Eight years after the Fukushima nuclear power plant accident, Japan has restarted nine nuclear reactors, including five in 2018.

Units all across the country were ordered shut after the 2011 accident, which occurred after an earthquake and tsunami hit the country, killing thousands and crippling the six-unit boiling water reactors (BWRs) at Fukushima. At the time, the plant had a total generating capacity of 4.7 gigawatts (GW).

As some of the country's reactors return to full operation, generation from fossil sources is likely to be displaced, in particular natural gas. The Energy Department's Energy Information Administration (EIA) said that imports of liquefied natural gas (LNG) for the country's electric power sector could fall by as much as 10% in 2019.

With the restarts, Japan now has nine operating nuclear units with a total electricity generation capacity of 8.7 GW. Electricity generation produced by natural gas-fired plants in Japan has been declining annually from its peak in 2014. EIA said it is likely to decline further in 2019, as generation from nuclear units increases.

Credit: EIACredit: EIAThe country had no nuclear generation from September 2013 to August 2015. The pace of nuclear restarts has been slow, with the average reactor requiring nearly four years to come back online.

EIA said that existing coal-fired power plants were operating near full load, so utilities had to import large volumes of LNG to meet electricity demand.

EIA estimates that the restarted nuclear reactors will further displace Japan’s LNG imports by about 5 million metric tons per year (MMmt/y), or 0.7 billion cubic feet per day (Bcf/d) of LNG. This amount is equivalent to 10% of Japan's power sector natural gas consumption and 6% of Japan’s LNG imports in 2018.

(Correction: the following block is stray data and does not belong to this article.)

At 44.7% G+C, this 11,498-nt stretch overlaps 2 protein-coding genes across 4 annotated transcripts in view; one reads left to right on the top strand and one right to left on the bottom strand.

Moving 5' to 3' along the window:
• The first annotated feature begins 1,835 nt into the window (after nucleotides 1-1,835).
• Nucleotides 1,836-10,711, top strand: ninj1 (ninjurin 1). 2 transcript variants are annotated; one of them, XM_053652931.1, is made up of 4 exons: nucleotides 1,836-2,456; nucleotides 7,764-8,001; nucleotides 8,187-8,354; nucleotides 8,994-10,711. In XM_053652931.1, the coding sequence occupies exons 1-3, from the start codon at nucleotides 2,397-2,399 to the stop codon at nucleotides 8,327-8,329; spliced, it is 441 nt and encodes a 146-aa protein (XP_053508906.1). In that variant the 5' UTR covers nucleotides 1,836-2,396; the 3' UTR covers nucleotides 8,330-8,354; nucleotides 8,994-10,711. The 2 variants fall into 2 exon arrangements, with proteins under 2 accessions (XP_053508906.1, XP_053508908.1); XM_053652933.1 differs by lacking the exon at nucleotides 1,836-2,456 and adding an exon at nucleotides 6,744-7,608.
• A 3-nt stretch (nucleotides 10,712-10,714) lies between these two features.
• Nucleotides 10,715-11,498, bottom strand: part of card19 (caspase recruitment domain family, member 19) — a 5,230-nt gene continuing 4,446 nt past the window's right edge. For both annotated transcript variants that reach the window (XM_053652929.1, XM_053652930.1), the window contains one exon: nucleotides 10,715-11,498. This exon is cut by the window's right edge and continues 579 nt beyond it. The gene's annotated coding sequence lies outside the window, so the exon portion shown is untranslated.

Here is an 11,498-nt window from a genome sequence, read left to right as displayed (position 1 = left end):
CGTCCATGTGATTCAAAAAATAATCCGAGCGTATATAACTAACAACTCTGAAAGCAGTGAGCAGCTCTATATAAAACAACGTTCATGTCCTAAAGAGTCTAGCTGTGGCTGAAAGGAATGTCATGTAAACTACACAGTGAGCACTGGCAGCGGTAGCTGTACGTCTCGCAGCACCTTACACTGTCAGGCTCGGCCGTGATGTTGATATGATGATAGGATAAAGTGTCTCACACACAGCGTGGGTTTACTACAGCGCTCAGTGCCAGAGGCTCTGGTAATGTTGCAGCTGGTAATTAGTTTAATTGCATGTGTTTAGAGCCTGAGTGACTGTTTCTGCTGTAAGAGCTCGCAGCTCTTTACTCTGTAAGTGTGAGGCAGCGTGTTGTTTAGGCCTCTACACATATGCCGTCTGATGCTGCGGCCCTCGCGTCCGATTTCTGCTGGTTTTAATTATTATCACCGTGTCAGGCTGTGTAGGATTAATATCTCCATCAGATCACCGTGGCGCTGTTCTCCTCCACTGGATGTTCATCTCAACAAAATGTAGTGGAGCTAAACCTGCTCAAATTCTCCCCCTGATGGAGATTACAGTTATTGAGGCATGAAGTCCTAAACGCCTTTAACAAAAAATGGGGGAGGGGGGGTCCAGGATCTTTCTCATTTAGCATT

Crude oil and petroleum product consumption for power generation also rose between 2011 and 2013. EIA said that utilities spent about $30 billion each year for additional fossil fuel imports in the three years following the Fukushima accident. Generation from crude oil and petroleum products returned to pre-Fukushima levels by 2014, mainly due to relatively high crude oil prices.

Japan relies on imported LNG to meet all of its natural gas demand. It imports more LNG than any other country, averaging 11 Bcf/d in 2016 through 2018. LNG imports from Australia have grown in the past two years to make up more than one-third of the total imports. Those supplies have displaced imports primarily from Malaysia and Qatar. In 2016 through 2018, these three suppliers accounted for 60% of Japan’s LNG imports, EIA said.

LNG imports from the United States account for a small percentage of total imports, but they rose from 0.16 Bcf/d in 2017 to 0.3 Bcf/d in 2018, according to data from Japan’s Ministry of Finance. Japan’s LNG importers have signed long-term contracts with U.S. LNG export projects such as Freeport, Cameron and Cove Point.

Japan's long-term energy policy calls for the nuclear share of total electricity generation to reach 20% to 22% by 2030, which would require up to 30 reactors to be in operation. EIA said that of the remaining fleet of 35 operable reactors, nine are currently operating, six have received initial approval from Japan’s Nuclear Regulation Authority, 12 are under review, and eight have yet to file a restart application.